I’ve been thinking about “peace” again. Or, rather, more.
My GPS is a few years old and lacks updated mapping for certain parts of the town in which I live. When it doesn’t know an address, rather than just admit its lack of knowledge, it defaults to one nearby. I am directionally challenged and only discovered this when my GPS took me – over and over – to a place which turned out to be a stoplight and a cross street away from the place where I really needed to be. It took me forty minutes to get somewhere when it should have taken me only ten, and would have taken me only ten had I ever bothered to actually look at the road signs, connect the dots, or, have downloaded the updates as the GPS tells me to do each time I turn it on.
I was thinking about this tonight. I happened to have occasion to re-visit the place I couldn’t before find, it’s still not part of my GPS, but it’s one of my dots. On my way back, I passed an I-Hop. I spent a great many nights at I-Hop this summer. And, well, difficult to adequately describe the nights without invading the privacy of another; so I’ll just say that the reason for being there was not grand, and I am glad it is remedied, but the being there – despite the less than wonderful reason – still made me happy; or, rather, in time, now that the sad reason is no more, the memory of having been there, having been called to be there, will qualify as a “good” rather than a “bad” memory.
A dot. A dot that changes with time. A dot that has a lot of facets, a lot of angles for which it can be seen. A dot both good and bad (and probably, too, good and bad again in other ways) like almost everything. It is about distance, it is about time, it is about the way one sees things – how one chooses to remember.
I got melancholy on my way home. And when I got here, there was a two hour “Murder She Wrote” with Jessica in Ireland. I’d never seen it. When it finished (and I saw only the last few minutes) came the credits, “In Memory of Peter Shaw.” Oh dear. This was the one she made immediately after her husband died, a loss from which Miss Angela Lansbury has said she has never quite recovered.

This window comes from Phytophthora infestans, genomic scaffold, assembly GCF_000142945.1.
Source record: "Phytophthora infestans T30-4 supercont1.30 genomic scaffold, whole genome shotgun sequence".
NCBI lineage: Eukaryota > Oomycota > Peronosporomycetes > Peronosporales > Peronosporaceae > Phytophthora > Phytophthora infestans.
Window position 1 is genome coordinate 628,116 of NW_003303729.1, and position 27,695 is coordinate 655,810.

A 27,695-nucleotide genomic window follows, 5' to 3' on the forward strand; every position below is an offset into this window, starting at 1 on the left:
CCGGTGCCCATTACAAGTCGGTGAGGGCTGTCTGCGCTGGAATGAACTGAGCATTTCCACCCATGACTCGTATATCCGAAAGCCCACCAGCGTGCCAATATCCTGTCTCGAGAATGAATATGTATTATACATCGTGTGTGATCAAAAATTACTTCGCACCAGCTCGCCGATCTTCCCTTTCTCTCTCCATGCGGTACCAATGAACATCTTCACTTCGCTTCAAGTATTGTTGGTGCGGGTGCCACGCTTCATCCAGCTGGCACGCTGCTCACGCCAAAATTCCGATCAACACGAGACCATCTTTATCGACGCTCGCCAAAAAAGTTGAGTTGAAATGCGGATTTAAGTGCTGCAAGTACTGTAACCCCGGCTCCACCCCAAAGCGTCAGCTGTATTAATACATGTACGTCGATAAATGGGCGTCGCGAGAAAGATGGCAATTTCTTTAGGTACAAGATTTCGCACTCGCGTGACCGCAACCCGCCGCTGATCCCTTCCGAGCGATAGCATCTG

I get that too. I connect Miss Lansbury with my aunt, Frances, whose death was a loss from which I have never quite recovered. Frances, or, as we called her, Sissie, took me to see Miss Lansbury in Gypsy. My first “real” show. And then, later, took me to see her in Sweeney Todd in New York. And later, on my own, I saw Miss Lansbury in Blithe Spirit. Here now, dots, in Gypsy, she was absolutely brilliant, a whirlwind, a dervish, a wild explosion of powerful belting and running and emotion gone amok. In Sweeney Todd she was the consummate artist; every single moment, syllable, note, look, gesture was pitch perfect, a work of complete genius, a true legend at the top of her game offering up a performance it took a lifetime of training and experience to produce. By Blithe Spirit, she was still that artist, still a legend, but a bit off her game, wearing an earpiece to help with lines, nonetheless, an absolute joy.
Dots, you see. At three different times in her life she had three very different sorts of brilliant and marvelous gifts of performance to offer me, and all three meant very different things to very different me’s. The barely adolescent me who saw Gypsy was an awestruck youth, I remember him full of hope. By Sweeney, things had started to go wrong, and I was less hopeful, feeling lost, and trying to pretend I knew what I was doing. By Blithe Spirit, I was already drowning. I was trying to stay afloat, trying to imagine my way out of my sorrow, convince myself I could – I had to – somehow, make the life I was living work – even though I was more and more miserable all the time.
Thing was – all three of those Charlie’s – I see now, had in common with this Charlie typing this – there were road signs they – or, we – or, I – just NEVER saw. Or, saw and completely ignored. I kept following various versions of emotional GPS – programmed with things I ‘d been taught/told/badgered – about what I should do, and what I ought, and believing myself responsible for the happiness and reality of others, and – well, the point is –
– it seems now, where I SHOULD be – where I am LOOKING for – is always a stoplight and a cross-street in some other direction and I never quite know how to get there, how to find it, and it is taking me far longer than it ought to – and, tonight, when I drove past I-Hop, I wanted to just pull in and call someone and say, “You know, right now, I am sad – can YOU meet ME at I-Hop? Because, I really could use that tonight.”
But, I let that dot pass. I drove past that sign. I listened to – I fear – again – a GPS lacking the most up-to-date information, an old GPS leading me astray saying, “just don’t.”
And that has not brought me peace tonight. And I miss Sissie. And . . .